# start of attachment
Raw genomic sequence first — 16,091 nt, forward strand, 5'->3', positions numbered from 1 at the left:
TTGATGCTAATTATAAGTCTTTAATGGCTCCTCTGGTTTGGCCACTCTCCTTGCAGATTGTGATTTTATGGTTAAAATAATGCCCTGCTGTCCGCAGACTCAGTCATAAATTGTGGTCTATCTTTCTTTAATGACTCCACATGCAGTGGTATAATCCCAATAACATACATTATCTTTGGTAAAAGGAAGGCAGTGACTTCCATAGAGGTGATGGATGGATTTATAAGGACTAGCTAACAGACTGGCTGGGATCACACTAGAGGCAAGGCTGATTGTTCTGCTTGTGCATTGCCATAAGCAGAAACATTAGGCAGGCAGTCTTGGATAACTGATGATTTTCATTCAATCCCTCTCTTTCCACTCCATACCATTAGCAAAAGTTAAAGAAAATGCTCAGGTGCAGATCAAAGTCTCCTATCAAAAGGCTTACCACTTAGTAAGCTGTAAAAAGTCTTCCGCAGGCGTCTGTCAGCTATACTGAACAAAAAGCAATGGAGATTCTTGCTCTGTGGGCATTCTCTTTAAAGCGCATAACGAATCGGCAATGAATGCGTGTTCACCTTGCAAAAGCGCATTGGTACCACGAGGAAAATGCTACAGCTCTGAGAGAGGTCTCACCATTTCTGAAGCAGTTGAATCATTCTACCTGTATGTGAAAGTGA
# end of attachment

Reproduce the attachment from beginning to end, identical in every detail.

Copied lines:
Raw genomic sequence first — 16,091 nt, forward strand, 5'->3', positions numbered from 1 at the left:
TTGATGCTAATTATAAGTCTTTAATGGCTCCTCTGGTTTGGCCACTCTCCTTGCAGATTGTGATTTTATGGTTAAAATAATGCCCTGCTGTCCGCAGACTCAGTCATAAATTGTGGTCTATCTTTCTTTAATGACTCCACATGCAGTGGTATAATCCCAATAACATACATTATCTTTGGTAAAAGGAAGGCAGTGACTTCCATAGAGGTGATGGATGGATTTATAAGGACTAGCTAACAGACTGGCTGGGATCACACTAGAGGCAAGGCTGATTGTTCTGCTTGTGCATTGCCATAAGCAGAAACATTAGGCAGGCAGTCTTGGATAACTGATGATTTTCATTCAATCCCTCTCTTTCCACTCCATACCATTAGCAAAAGTTAAAGAAAATGCTCAGGTGCAGATCAAAGTCTCCTATCAAAAGGCTTACCACTTAGTAAGCTGTAAAAAGTCTTCCGCAGGCGTCTGTCAGCTATACTGAACAAAAAGCAATGGAGATTCTTGCTCTGTGGGCATTCTCTTTAAAGCGCATAACGAATCGGCAATGAATGCGTGTTCACCTTGCAAAAGCGCATTGGTACCACGAGGAAAATGCTACAGCTCTGAGAGAGGTCTCACCATTTCTGAAGCAGTTGAATCATTCTACCTGTATGTGAAAGTGA